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Apium graveolens

The celery plant of antiquity is rarely found today. It was a bitter plant, though its flowers must have been full of sweet nectar, a pasture for bees, in whose honour the name (and in fact the whole genus Apiaceae) derived its name (apis = bee). Many spice and vegetable plants belong to this genus: carrots, caraway, parsley, parsnip, dill and fennel, to name but a few - but it also harbours some very poisonous species, such as hemlock. Modern celery has lost its unpleasant taste in the process of cultivation and it now makes for a much more tasty spice and vegetable. Old herbals are full of references to its supposed aphrodisiac properties, a reputation it shares with many of its cousins in the same genus.

Celery is a powerful diuretic, which makes it useful for all afflictions that call for inner cleansing. It helps to flush out Uric acid crystals that accumulate in painful joints in arthritic conditions and gout and also make a good supportive remedy for rheumatism. It stimulates the metabolism and aids the body's detoxifying process. It also invigorates a flagging sex drive and has a toning effect on the whole system. It is often used as a supportive remedy by those who seek to loose weight.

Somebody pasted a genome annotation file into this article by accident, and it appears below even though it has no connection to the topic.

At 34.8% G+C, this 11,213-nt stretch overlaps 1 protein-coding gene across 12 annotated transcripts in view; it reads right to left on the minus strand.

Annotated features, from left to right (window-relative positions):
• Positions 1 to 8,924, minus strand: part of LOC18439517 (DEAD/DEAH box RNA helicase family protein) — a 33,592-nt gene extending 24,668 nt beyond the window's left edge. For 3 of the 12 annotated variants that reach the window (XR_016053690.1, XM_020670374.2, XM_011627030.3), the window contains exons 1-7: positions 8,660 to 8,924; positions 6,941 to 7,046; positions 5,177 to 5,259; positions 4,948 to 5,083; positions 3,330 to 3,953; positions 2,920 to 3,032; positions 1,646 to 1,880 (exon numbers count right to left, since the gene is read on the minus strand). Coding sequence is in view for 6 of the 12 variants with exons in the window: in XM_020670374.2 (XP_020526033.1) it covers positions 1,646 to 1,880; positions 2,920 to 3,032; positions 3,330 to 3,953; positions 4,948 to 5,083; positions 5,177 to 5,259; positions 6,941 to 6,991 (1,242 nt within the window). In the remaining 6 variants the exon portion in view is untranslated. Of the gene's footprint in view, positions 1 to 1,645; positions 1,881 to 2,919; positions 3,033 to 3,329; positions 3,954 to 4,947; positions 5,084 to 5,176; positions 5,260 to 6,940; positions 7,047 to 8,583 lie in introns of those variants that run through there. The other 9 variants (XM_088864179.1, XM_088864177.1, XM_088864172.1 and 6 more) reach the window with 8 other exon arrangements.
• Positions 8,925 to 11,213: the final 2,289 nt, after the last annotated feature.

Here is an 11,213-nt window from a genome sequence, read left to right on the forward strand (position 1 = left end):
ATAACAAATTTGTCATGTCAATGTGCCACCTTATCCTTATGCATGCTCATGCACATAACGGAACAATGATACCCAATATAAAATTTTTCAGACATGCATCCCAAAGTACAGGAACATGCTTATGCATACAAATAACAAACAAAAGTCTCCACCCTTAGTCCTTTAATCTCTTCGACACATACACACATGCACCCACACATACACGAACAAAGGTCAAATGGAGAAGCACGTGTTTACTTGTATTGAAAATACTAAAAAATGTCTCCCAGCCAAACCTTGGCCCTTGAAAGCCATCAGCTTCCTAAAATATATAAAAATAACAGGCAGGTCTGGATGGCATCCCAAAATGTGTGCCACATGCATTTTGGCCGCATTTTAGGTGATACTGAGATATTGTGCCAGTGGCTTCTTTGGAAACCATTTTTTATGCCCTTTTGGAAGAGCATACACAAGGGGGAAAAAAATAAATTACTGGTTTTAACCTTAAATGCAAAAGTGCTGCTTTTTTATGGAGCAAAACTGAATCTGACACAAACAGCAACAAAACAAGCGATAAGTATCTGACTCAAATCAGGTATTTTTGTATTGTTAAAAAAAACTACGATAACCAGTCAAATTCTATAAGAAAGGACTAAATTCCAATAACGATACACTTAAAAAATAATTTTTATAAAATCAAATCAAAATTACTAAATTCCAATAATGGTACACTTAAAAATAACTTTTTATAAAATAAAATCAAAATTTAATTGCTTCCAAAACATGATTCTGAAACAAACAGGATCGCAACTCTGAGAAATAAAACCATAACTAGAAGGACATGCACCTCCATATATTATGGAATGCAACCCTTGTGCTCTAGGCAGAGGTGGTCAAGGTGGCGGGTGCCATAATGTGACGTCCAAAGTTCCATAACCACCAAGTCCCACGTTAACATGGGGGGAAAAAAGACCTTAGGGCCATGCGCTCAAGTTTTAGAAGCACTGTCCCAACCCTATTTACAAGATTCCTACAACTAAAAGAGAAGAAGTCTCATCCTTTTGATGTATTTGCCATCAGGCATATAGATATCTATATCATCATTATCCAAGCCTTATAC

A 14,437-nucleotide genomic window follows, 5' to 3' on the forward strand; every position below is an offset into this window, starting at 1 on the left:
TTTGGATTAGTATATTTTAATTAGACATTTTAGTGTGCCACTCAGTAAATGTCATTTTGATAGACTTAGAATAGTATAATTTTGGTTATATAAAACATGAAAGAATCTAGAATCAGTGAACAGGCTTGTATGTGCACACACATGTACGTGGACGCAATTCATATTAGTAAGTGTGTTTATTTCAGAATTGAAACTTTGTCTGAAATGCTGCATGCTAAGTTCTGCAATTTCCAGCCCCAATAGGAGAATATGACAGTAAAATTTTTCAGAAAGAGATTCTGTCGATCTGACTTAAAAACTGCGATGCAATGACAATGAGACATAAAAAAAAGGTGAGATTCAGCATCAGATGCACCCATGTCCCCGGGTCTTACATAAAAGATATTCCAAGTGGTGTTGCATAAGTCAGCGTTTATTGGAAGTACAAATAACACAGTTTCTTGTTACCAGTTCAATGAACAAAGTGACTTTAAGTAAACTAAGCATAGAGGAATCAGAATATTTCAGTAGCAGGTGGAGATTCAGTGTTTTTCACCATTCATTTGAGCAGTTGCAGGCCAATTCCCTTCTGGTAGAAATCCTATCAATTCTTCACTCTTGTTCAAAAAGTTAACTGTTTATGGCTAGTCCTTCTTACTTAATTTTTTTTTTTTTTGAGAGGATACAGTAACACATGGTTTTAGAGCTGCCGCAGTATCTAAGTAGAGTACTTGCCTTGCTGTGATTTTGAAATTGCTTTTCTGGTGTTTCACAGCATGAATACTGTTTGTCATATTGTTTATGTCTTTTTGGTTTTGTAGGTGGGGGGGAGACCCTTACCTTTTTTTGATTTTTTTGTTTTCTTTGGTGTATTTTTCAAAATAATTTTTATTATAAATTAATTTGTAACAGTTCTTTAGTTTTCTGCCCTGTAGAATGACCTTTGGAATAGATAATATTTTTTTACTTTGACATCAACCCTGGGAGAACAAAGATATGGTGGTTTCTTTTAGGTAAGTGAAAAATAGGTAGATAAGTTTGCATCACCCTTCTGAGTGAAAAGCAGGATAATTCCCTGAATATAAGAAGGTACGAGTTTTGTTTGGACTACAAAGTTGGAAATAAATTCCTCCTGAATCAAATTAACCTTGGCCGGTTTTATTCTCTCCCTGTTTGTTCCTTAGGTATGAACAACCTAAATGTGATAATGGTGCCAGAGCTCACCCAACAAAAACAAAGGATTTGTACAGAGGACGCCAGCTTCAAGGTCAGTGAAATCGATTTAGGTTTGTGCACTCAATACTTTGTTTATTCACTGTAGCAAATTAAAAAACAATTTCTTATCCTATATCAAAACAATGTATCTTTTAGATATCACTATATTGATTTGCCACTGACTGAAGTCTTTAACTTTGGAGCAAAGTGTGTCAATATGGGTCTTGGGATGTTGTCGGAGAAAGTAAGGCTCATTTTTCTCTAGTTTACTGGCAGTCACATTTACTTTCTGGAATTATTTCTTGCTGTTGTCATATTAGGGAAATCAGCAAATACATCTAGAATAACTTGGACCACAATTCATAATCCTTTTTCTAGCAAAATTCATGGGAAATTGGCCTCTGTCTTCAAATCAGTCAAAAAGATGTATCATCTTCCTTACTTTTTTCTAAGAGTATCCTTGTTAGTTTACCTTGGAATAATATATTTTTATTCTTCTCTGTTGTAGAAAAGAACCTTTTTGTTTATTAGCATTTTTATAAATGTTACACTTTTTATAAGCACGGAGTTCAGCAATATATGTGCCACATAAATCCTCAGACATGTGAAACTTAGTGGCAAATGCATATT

The ancients gave this herb to Mercury, who rules the mental processes. Celery helps letting go of negative thought forms and repetitive mental loops that keep us prisoners of our own fear and paranoia. Magically it can be used to cut through such mental ties and help us get in touch with the mercurial energy that can shift our thought process to another, more creative level.

Not all herbs are suitable in pregnancy, breastfeeding or for young children, or if you are unwell, or taking any medication. If in doubt, please ask a medical herbalist or healthcare practitioner.